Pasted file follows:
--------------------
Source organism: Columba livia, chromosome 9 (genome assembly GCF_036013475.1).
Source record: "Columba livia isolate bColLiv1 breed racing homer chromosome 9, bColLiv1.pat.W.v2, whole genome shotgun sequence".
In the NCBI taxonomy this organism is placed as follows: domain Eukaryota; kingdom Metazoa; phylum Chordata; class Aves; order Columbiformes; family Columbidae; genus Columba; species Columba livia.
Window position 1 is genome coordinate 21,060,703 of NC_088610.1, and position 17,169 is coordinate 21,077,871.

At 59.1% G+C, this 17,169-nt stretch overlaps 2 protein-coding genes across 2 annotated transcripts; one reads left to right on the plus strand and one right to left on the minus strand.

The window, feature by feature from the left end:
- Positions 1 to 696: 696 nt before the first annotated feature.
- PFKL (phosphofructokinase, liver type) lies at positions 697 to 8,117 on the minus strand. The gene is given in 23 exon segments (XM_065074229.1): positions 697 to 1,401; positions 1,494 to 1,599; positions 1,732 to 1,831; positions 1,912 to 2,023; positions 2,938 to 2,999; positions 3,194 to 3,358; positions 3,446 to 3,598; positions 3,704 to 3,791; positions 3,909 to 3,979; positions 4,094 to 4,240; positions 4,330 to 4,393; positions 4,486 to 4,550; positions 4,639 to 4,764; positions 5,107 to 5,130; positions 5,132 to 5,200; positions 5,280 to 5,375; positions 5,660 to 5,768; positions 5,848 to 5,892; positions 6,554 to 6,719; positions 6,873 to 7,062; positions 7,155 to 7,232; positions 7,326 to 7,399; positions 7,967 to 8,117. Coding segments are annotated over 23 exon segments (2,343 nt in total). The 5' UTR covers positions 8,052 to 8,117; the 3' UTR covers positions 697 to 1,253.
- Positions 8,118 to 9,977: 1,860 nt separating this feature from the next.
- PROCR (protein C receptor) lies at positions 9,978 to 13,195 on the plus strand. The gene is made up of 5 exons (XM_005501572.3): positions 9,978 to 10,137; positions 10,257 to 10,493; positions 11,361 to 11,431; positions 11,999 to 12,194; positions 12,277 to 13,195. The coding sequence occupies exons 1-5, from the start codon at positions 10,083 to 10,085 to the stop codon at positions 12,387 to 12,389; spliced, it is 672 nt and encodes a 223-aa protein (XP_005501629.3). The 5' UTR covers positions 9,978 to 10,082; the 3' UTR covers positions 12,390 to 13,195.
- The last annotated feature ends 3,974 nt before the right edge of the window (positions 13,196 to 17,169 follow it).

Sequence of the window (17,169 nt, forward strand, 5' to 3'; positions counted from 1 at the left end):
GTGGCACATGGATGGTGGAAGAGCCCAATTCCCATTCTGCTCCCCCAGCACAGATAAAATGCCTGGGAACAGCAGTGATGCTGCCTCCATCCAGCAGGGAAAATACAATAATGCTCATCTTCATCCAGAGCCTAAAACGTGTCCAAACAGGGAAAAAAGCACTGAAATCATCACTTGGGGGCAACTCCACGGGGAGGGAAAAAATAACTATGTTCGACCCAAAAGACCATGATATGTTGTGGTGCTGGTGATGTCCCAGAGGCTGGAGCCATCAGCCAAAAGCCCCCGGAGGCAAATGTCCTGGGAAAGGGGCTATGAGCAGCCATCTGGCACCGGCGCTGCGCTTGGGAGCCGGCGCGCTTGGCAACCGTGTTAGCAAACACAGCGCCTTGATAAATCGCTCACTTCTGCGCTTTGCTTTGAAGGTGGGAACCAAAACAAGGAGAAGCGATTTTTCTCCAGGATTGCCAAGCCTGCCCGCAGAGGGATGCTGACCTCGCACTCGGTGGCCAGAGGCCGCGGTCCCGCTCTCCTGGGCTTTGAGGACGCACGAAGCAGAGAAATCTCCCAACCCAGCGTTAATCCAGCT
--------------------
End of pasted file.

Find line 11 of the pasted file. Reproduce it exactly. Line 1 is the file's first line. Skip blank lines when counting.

- The last annotated feature ends 3,974 nt before the right edge of the window (positions 13,196 to 17,169 follow it).